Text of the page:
Patients were grouped according to echocardiographic diastolic function grade. Categorical variables were compared between groups with chi-squared analysis. Continuous variables were compared between groups using analysis of variance (ANOVA) or Kruskal-Wallis where appropriate.

The influence of DD grade on each of Tau, LVEDP and EDVi20 was tested in the entire population, and then separately in those with impaired (LVEF <0.50) and preserved (LVEF ≥ 0.50) left ventricular systolic function. The same relationships were then assessed with multivariable analysis using DD grade and LV dysfunction (again defined as LVEF <0.50) as independent factors. Statistical analyses were repeated after excluding all patients with abnormal septal or lateral e’ velocity but left atrial volume index <34 mL/m2.

A p value of <0.05 was considered statistically significant. Analyses were performed using SPSS Statistics 19.0 (IBM Corp. Armonk, NY).



From 2008 to 2010, a total of 1204 patients underwent an elective transthoracic echocardiogram within 24 h of left heart catheterization at our institution. Thirteen studies were excluded for poor image quality and 316 due to incomplete Doppler or other data. A further 415 patients were excluded for clinical reasons (see Fig. 2).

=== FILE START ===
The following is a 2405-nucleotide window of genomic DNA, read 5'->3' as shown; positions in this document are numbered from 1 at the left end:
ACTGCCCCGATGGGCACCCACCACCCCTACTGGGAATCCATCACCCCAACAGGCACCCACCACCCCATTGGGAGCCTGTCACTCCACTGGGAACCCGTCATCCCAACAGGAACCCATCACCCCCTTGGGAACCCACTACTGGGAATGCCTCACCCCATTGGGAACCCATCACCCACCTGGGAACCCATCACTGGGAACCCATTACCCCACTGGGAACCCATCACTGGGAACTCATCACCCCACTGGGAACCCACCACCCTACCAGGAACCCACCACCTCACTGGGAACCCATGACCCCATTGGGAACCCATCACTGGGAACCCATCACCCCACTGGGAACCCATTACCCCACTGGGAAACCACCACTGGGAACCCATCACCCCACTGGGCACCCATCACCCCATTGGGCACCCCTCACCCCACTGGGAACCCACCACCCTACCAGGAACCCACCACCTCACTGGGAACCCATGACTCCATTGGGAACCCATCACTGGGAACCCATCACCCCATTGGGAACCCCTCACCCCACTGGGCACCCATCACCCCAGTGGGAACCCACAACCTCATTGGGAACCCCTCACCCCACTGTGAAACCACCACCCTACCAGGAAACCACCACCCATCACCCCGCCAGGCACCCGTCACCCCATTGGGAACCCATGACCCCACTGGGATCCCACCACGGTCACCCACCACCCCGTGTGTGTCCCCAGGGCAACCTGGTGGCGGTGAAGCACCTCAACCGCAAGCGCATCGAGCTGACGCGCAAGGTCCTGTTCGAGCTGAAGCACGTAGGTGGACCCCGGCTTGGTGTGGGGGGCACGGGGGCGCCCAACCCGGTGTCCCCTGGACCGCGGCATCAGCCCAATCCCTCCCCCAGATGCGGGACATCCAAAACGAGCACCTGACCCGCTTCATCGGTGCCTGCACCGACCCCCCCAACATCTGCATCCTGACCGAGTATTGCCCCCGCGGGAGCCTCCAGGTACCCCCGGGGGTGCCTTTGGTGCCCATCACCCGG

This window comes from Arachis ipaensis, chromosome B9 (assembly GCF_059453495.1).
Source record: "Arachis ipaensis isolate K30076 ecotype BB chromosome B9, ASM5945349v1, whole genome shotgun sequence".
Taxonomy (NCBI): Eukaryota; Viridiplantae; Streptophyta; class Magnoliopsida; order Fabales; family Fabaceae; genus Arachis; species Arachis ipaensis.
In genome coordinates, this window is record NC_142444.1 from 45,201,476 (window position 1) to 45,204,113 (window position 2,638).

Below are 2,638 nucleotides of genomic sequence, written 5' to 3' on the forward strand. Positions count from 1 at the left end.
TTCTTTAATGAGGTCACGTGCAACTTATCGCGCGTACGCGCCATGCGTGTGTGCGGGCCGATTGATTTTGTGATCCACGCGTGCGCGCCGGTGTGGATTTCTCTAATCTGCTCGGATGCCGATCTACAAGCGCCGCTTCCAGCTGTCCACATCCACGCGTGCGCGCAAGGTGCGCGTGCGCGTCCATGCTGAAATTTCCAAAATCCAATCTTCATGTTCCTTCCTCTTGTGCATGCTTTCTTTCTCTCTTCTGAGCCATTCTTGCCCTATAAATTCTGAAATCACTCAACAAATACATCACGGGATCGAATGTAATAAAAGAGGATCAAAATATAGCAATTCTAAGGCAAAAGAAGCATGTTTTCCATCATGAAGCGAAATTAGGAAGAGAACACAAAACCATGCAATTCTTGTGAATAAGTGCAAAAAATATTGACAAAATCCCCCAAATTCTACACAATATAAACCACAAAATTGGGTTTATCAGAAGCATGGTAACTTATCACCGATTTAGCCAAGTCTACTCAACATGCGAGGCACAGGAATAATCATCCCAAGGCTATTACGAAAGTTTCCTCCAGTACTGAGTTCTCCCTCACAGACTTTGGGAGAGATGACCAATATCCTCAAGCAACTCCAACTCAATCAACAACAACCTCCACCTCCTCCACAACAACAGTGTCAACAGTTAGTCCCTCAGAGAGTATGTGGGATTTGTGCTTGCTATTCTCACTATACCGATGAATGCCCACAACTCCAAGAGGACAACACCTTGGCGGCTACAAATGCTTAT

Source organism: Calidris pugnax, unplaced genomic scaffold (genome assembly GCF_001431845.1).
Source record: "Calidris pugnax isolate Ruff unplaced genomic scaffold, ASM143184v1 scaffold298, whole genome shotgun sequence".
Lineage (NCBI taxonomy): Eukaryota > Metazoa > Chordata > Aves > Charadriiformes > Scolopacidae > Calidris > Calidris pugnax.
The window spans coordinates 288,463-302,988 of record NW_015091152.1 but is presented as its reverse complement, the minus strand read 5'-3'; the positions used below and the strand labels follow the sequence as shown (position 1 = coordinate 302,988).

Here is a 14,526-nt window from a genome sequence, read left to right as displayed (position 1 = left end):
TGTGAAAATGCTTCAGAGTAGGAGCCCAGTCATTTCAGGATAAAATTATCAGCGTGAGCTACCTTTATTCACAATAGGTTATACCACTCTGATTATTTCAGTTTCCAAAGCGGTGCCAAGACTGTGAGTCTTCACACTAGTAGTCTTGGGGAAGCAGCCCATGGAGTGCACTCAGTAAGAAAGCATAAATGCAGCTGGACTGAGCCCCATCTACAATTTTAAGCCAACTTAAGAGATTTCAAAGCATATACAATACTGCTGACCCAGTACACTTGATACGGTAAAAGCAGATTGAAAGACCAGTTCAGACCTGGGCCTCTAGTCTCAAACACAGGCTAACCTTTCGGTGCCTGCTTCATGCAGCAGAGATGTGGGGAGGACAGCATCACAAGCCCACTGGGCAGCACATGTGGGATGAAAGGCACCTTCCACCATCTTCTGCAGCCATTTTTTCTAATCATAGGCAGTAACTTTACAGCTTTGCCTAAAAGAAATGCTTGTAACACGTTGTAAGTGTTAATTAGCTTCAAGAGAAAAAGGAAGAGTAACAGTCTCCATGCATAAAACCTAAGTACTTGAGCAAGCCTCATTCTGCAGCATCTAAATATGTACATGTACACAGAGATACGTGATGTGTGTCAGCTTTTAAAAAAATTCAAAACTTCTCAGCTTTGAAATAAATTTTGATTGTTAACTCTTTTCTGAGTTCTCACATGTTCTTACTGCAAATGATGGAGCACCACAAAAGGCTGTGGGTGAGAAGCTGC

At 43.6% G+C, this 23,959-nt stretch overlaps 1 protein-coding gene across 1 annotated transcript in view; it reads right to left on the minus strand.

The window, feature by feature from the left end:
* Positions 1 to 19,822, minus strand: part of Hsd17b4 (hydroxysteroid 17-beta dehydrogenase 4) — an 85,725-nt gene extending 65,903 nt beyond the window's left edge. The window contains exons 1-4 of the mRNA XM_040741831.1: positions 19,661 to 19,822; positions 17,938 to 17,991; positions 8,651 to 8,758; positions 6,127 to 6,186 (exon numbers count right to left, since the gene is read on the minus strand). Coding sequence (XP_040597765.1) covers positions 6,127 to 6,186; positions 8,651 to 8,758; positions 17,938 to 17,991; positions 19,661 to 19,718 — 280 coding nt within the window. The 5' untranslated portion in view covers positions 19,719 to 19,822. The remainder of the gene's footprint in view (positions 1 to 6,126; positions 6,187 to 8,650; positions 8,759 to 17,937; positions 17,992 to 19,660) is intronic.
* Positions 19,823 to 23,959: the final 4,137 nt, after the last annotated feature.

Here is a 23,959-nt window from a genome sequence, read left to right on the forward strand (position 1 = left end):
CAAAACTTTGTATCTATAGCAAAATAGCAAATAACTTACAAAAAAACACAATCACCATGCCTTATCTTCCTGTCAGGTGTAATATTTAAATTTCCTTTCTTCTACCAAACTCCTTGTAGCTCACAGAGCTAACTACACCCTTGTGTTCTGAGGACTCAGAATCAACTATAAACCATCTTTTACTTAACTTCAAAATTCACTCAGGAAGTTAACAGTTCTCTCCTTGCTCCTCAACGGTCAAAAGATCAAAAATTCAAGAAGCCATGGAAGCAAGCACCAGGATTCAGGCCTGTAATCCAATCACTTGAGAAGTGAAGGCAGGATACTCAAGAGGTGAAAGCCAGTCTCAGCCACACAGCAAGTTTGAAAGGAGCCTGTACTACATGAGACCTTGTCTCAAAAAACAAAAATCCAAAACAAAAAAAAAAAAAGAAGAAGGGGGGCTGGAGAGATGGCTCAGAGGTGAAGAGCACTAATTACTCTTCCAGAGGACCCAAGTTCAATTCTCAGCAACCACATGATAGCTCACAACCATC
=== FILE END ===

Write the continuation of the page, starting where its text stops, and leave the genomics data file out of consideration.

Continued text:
Fig. 2

Flow chart of patient selection based on imaging and clinical criteria

Among the remaining 460 patients, 55 (12.0 %) had normal diastolic function, 132 (28.7 %) had grade 1, 156 (33.9 %) grade 2 and 117 (25.4 %) grade 3 DD (Fig. 3). Demographics and clinical characteristics of are reported in Table 1.

Fig. 3

Number of patients with each diastolic function grade according to left ventricular ejection fraction (LVEF)

Table 1 Patient Demographics, echocardiographic parameters and Invasive Hemodynamics

Tau and echocardiographic diastolic function